- Online pet specialist Chewy's second-quarter sales rose 26.8% year over year to nearly $2.2 billion.
- Driving that expansion was a 21% increase in active customers and a 13% rise in net sales per customer, CEO Sumit Singh said in a press release.
- Gross margins expanded by 200 basis points to 27.5%. With net loss of $16.7 million, profits remained negative but narrowed by roughly half from the same period last year.
Chewy has been one of the enduring winners of the pandemic era, having been particularly well suited to ride out some of the major trends in both shopping habits and life during lockdown — namely, the rise in e-commerce shopping and the turn to pets as consumers turned inward to their own homes.
In Q2, Chewy posted strong growth on top of last year's blazing sales, which grew by nearly half during the same period. It bodes well for the business that much of Q2's growth this year is based both on customer acquisition and rising sales per customer.
"We have increased share of wallet from every cohort we've added to our platform over the past 10 years, and our long-term revenue retention levels from each cohort remain well above 100%," Singh told analysts on a conference call Wednesday, according to a Seeking Alpha transcript. "As a result, our base of recurring revenues grows over time as the revenue produced by each cohort stacks on top of one another, like the layers of a cake."
On the whole, customer additions this year are running behind the record levels during the peak of pandemic lockdowns last year but running 20% above 2019 levels, and the company is gaining market share over others online, according to Singh.
While the online retailer didn't hit profitability for the quarter, it expanded its margins, which Singh attributed to stable promotions, recurring purchases among shoppers and the company's scale. At the same time, Chewy faced an "unprecedented" increase in marketing costs, with advertising and marketing expenses rising by 80 basis points, said Singh.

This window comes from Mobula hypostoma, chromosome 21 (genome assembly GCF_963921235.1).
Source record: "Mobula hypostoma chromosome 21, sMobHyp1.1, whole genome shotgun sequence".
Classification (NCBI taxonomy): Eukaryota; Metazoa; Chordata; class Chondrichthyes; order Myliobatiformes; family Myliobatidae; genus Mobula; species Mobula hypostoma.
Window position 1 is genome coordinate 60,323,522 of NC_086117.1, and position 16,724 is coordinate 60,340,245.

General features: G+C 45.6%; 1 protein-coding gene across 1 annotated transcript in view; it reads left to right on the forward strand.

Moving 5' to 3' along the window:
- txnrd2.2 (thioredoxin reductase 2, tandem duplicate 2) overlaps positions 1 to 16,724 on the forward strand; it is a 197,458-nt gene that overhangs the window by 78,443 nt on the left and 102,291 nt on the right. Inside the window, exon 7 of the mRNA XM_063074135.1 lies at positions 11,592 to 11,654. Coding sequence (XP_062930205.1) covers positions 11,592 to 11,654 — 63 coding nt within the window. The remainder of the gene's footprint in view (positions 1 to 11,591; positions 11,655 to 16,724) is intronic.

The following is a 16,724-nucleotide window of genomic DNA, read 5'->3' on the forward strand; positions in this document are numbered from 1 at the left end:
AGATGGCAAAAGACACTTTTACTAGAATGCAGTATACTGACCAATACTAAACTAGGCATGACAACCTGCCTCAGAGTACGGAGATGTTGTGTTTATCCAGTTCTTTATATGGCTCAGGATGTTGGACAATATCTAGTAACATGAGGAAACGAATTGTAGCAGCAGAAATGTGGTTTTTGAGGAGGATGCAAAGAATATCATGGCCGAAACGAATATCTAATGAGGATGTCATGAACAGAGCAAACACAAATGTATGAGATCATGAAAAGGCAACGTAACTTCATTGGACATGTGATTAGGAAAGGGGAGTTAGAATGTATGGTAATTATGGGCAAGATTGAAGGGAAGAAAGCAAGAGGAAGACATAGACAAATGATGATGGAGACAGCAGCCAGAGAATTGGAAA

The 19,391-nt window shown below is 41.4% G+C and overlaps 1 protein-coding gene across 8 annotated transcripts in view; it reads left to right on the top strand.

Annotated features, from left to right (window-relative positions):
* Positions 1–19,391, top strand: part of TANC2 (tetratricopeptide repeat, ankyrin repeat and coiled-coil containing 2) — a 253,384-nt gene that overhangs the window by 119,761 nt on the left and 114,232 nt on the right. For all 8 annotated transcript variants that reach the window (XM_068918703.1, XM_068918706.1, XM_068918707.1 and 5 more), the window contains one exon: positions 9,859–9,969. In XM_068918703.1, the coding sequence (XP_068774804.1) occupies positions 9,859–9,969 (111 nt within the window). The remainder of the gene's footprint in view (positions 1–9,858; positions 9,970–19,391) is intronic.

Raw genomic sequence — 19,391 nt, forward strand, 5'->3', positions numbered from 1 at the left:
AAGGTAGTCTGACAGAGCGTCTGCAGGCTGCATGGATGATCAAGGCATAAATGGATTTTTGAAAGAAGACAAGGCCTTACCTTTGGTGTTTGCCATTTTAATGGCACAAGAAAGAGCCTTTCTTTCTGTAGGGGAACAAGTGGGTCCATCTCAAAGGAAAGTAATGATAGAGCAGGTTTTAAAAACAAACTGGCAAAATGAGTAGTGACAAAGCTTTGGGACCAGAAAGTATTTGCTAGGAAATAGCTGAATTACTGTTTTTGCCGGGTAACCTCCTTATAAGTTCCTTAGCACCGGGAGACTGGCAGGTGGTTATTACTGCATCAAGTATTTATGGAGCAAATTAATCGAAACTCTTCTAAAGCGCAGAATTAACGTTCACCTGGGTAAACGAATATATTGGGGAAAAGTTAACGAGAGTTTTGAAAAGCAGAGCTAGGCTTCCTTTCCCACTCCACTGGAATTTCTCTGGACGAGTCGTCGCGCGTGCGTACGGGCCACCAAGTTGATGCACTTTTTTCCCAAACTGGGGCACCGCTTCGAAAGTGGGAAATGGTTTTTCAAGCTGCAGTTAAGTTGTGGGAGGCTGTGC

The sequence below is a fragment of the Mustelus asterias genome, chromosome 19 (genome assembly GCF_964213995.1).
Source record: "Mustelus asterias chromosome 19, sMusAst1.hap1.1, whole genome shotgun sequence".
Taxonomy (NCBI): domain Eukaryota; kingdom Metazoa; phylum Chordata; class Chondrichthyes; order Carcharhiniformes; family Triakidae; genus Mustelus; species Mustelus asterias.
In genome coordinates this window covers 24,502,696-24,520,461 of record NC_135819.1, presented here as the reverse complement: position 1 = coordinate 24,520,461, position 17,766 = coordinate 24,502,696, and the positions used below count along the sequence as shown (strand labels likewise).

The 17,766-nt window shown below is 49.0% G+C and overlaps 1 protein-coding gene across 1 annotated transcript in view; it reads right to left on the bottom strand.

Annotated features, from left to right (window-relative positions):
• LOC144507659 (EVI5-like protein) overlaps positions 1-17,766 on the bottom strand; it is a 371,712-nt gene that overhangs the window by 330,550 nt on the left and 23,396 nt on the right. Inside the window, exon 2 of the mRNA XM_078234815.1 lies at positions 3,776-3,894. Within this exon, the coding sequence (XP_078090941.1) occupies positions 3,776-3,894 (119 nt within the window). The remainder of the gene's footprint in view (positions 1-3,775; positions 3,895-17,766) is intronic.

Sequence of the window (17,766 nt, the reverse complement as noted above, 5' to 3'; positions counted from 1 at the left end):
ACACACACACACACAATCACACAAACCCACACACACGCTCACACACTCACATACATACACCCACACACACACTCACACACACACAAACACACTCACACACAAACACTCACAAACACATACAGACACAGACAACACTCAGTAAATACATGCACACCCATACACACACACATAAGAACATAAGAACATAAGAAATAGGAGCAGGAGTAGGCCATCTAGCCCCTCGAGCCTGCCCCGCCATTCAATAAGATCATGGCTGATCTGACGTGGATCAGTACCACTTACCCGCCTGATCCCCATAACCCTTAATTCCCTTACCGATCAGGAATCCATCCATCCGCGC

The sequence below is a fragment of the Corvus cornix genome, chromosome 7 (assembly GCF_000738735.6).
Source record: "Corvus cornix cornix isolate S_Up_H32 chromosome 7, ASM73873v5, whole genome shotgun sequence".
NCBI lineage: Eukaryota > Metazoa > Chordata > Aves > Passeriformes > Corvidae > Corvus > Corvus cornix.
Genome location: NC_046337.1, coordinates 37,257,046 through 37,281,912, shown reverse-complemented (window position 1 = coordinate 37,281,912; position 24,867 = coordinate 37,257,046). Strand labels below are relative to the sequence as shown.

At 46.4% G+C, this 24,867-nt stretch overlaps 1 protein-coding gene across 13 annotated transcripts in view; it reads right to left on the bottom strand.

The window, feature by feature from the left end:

The executive added later on the call that average costs for Google advertising have risen by 51% so far this year, and Facebook ad prices have risen 47%. Price increases in digital advertising in the pet category specifically were even steeper, Singh said, estimating that the cost-per-click has increased 80% in the category year to date.
The company's EBITDA fell short of analyst expectations, sending the company's stock down more than 11% after it reported, according to Seeking Alpha.
For all its growth, Chewy still has to prove it can consistently run its business profitably. The company's sales have roughly doubled since 2018, but it's still in the red. Last year it posted a net loss of $92.5 million — well under half what it did in 2019 but still a long way from making money from the business. A big part of that was the more than half a billion dollars in marketing expenses Chewy paid for the year to acquire and retain customers.
Digital marketing is one of the biggest hurdles for online retailers on their way to profitability. But unlike other companies desperately seeking scale in home goods, apparel or other discretionary categories, Chewy's customers need to make regular purchases of products to keep their pets fed and happy.